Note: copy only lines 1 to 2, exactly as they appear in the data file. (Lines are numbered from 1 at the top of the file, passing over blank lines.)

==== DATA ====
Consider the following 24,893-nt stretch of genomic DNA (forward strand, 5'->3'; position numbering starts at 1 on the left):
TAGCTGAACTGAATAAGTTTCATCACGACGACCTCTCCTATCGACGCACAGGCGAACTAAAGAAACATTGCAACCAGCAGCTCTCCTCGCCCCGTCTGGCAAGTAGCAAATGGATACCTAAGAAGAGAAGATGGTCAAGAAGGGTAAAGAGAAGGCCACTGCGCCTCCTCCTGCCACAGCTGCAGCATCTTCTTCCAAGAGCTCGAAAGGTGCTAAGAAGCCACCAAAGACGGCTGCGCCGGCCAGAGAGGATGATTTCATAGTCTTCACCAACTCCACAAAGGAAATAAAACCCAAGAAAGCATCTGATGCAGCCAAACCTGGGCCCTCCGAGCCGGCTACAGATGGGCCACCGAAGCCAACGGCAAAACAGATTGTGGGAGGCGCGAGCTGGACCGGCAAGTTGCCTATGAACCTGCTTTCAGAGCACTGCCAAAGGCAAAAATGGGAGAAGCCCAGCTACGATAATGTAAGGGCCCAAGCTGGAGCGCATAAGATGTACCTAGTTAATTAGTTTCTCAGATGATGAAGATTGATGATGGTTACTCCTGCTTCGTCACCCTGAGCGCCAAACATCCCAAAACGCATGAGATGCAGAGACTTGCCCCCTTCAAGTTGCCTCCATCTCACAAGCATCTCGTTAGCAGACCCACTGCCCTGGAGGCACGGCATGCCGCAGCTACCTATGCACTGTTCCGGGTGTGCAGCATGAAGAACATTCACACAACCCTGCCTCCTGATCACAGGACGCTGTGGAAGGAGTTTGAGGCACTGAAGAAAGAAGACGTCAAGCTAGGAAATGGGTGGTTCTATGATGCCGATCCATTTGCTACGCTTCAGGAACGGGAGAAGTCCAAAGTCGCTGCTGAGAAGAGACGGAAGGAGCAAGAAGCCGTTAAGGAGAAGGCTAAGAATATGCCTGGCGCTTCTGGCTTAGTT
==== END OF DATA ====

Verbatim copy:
Consider the following 24,893-nt stretch of genomic DNA (forward strand, 5'->3'; position numbering starts at 1 on the left):
TAGCTGAACTGAATAAGTTTCATCACGACGACCTCTCCTATCGACGCACAGGCGAACTAAAGAAACATTGCAACCAGCAGCTCTCCTCGCCCCGTCTGGCAAGTAGCAAATGGATACCTAAGAAGAGAAGATGGTCAAGAAGGGTAAAGAGAAGGCCACTGCGCCTCCTCCTGCCACAGCTGCAGCATCTTCTTCCAAGAGCTCGAAAGGTGCTAAGAAGCCACCAAAGACGGCTGCGCCGGCCAGAGAGGATGATTTCATAGTCTTCACCAACTCCACAAAGGAAATAAAACCCAAGAAAGCATCTGATGCAGCCAAACCTGGGCCCTCCGAGCCGGCTACAGATGGGCCACCGAAGCCAACGGCAAAACAGATTGTGGGAGGCGCGAGCTGGACCGGCAAGTTGCCTATGAACCTGCTTTCAGAGCACTGCCAAAGGCAAAAATGGGAGAAGCCCAGCTACGATAATGTAAGGGCCCAAGCTGGAGCGCATAAGATGTACCTAGTTAATTAGTTTCTCAGATGATGAAGATTGATGATGGTTACTCCTGCTTCGTCACCCTGAGCGCCAAACATCCCAAAACGCATGAGATGCAGAGACTTGCCCCCTTCAAGTTGCCTCCATCTCACAAGCATCTCGTTAGCAGACCCACTGCCCTGGAGGCACGGCATGCCGCAGCTACCTATGCACTGTTCCGGGTGTGCAGCATGAAGAACATTCACACAACCCTGCCTCCTGATCACAGGACGCTGTGGAAGGAGTTTGAGGCACTGAAGAAAGAAGACGTCAAGCTAGGAAATGGGTGGTTCTATGATGCCGATCCATTTGCTACGCTTCAGGAACGGGAGAAGTCCAAAGTCGCTGCTGAGAAGAGACGGAAGGAGCAAGAAGCCGTTAAGGAGAAGGCTAAGAATATGCCTGGCGCTTCTGGCTTAGTT